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Insights September 2023

12 September 2023 |Cattle

Insights September 2023

12 September 2023 |Cattle
The September update provides an analysis of production and pricing trends for Australian cattle producers.

Commodity overview

  • Australian cattle prices are expected to record a marginal decline during September. This continues the downwards trend which commenced at the beginning of 2023.
  • National slaughter rates continued to increase during August but are likely to remain relatively stable throughout September.

Australian cattle prices are likely to continue softening during the next month. The Eastern Young Cattle Indicator (EYCI) fell to 461c/kg in early September, the lowest point since late September 2019. At this level, the EYCI is 17.4 per cent softer month-on-month and down 49.8 per cent from a year ago. The ongoing decline in cattle prices since the beginning of 2023 has been on the back of rising supply and weakened restocker demand.

National slaughter increased in the last week of August. Weekly slaughter was 4.6 per cent higher than the first week of August and 46 per cent higher year-on-year. Dry conditions in key cattle producing regions throughout August and a dry outlook for spring has likely prompted additional turnoff of cattle. Additionally, processing centres are reported to be fully booked up until mid-October. Without much additional processing capacity available, slaughter rates should remain relatively stable in September. However, there could be additional cattle turned off with a dry outlook for spring and weak restocker demand. These conditions could apply further downwards pressure on cattle prices.

Increased slaughter led to Australian beef exports experiencing moderate growth in August. Total beef exports lifted 5.2 per cent month-on-month to just over 102 thousand tonnes. This was 11.2 per cent higher than a year ago and was the largest volume since November 2019. Strong supply levels are expected throughout September on local markets. This is likely to see export volumes continue to climb. Beef exports for the year-to-date are 19.9 per cent higher than 2022. The strongest growth has come from the US with a 62.2 per cent increase for the year-to-date. This has seen the US overtake Japan to be Australia’s largest export market in 2023. Exports to Japan continued to fall during August, down 4.9 per cent from July and 23.4 per cent lower year-on-year. This decline is due to rising domestic production and a backlog of beef in storage. Exports to China and South Korea recorded moderate growth of around two per cent in August. According to recent USDA forecasts: US beef production during July-September is expected to be 6.1 per cent lower year-on-year. The final quarter of the year is expected to be 4.4 per cent lower. US beef exports are also forecast to finish 6.6 per cent softer year-on-year in the last quarter of 2023. Lower US production creates greater opportunities for Australian beef in key export markets. This also includes the US itself. This export opportunity for the next few months and into 2024 should exert some support on Australian cattle prices amidst current downward pressures.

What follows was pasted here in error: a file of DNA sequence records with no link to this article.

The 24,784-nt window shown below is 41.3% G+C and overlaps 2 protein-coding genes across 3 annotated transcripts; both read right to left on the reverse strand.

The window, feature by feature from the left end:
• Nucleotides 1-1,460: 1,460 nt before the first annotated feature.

A graph showing young cattle indicators for western and eastern Australia from January 2020 through to September 2023. Australian cattle prices trended lower throughout the last month.
A graph showing the eastern states weekly cattle slaughter rates from January 2020 through to September 2023. Australian cattle slaughter has stabilised in the last two months.

Source: Meat & Livestock Australia

Any advice provided in this update is of a general nature only and does not take into account your personal needs, objectives and financial circumstances. You should consider whether it is appropriate for your situation. Please read the applicable Product Disclosure Statement(s) on our website ( before acquiring any product described in this update.

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